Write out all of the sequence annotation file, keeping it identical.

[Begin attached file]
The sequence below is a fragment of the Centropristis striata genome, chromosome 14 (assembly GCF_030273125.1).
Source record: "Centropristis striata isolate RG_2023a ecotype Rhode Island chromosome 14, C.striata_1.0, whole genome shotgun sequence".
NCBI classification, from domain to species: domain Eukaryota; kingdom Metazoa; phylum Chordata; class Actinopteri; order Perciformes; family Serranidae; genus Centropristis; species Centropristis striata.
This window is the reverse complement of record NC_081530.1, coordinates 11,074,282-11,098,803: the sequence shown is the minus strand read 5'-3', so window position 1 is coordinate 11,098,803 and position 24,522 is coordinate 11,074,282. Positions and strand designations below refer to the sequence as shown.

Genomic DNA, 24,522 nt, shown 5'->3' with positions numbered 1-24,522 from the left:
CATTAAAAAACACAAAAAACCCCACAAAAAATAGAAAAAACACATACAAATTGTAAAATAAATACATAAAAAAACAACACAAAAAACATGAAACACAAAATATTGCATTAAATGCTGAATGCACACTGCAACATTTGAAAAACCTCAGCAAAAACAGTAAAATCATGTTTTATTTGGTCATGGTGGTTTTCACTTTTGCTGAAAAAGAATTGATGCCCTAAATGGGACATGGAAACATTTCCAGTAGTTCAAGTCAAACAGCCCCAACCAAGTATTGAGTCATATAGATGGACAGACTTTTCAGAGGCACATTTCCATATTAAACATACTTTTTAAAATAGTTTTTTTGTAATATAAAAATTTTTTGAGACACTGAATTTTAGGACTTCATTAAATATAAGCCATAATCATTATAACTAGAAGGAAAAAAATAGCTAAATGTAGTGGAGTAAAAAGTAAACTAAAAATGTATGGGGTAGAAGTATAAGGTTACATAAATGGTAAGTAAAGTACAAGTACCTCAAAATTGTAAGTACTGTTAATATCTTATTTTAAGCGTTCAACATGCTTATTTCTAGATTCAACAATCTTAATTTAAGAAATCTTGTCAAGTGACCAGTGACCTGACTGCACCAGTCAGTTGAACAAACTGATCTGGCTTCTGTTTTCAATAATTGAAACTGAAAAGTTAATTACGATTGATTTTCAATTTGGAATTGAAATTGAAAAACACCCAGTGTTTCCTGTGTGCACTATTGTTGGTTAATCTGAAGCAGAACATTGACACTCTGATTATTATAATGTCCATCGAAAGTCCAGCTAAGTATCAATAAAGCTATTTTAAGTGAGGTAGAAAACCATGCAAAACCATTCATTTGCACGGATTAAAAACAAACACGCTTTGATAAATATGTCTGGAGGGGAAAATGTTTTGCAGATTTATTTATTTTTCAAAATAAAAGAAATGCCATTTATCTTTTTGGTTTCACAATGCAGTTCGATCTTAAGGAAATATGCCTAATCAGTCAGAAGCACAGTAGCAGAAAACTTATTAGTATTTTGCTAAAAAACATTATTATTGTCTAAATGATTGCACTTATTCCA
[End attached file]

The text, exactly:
The sequence below is a fragment of the Centropristis striata genome, chromosome 14 (assembly GCF_030273125.1).
Source record: "Centropristis striata isolate RG_2023a ecotype Rhode Island chromosome 14, C.striata_1.0, whole genome shotgun sequence".
NCBI classification, from domain to species: domain Eukaryota; kingdom Metazoa; phylum Chordata; class Actinopteri; order Perciformes; family Serranidae; genus Centropristis; species Centropristis striata.
This window is the reverse complement of record NC_081530.1, coordinates 11,074,282-11,098,803: the sequence shown is the minus strand read 5'-3', so window position 1 is coordinate 11,098,803 and position 24,522 is coordinate 11,074,282. Positions and strand designations below refer to the sequence as shown.

Genomic DNA, 24,522 nt, shown 5'->3' with positions numbered 1-24,522 from the left:
CATTAAAAAACACAAAAAACCCCACAAAAAATAGAAAAAACACATACAAATTGTAAAATAAATACATAAAAAAACAACACAAAAAACATGAAACACAAAATATTGCATTAAATGCTGAATGCACACTGCAACATTTGAAAAACCTCAGCAAAAACAGTAAAATCATGTTTTATTTGGTCATGGTGGTTTTCACTTTTGCTGAAAAAGAATTGATGCCCTAAATGGGACATGGAAACATTTCCAGTAGTTCAAGTCAAACAGCCCCAACCAAGTATTGAGTCATATAGATGGACAGACTTTTCAGAGGCACATTTCCATATTAAACATACTTTTTAAAATAGTTTTTTTGTAATATAAAAATTTTTTGAGACACTGAATTTTAGGACTTCATTAAATATAAGCCATAATCATTATAACTAGAAGGAAAAAAATAGCTAAATGTAGTGGAGTAAAAAGTAAACTAAAAATGTATGGGGTAGAAGTATAAGGTTACATAAATGGTAAGTAAAGTACAAGTACCTCAAAATTGTAAGTACTGTTAATATCTTATTTTAAGCGTTCAACATGCTTATTTCTAGATTCAACAATCTTAATTTAAGAAATCTTGTCAAGTGACCAGTGACCTGACTGCACCAGTCAGTTGAACAAACTGATCTGGCTTCTGTTTTCAATAATTGAAACTGAAAAGTTAATTACGATTGATTTTCAATTTGGAATTGAAATTGAAAAACACCCAGTGTTTCCTGTGTGCACTATTGTTGGTTAATCTGAAGCAGAACATTGACACTCTGATTATTATAATGTCCATCGAAAGTCCAGCTAAGTATCAATAAAGCTATTTTAAGTGAGGTAGAAAACCATGCAAAACCATTCATTTGCACGGATTAAAAACAAACACGCTTTGATAAATATGTCTGGAGGGGAAAATGTTTTGCAGATTTATTTATTTTTCAAAATAAAAGAAATGCCATTTATCTTTTTGGTTTCACAATGCAGTTCGATCTTAAGGAAATATGCCTAATCAGTCAGAAGCACAGTAGCAGAAAACTTATTAGTATTTTGCTAAAAAACATTATTATTGTCTAAATGATTGCACTTATTCCA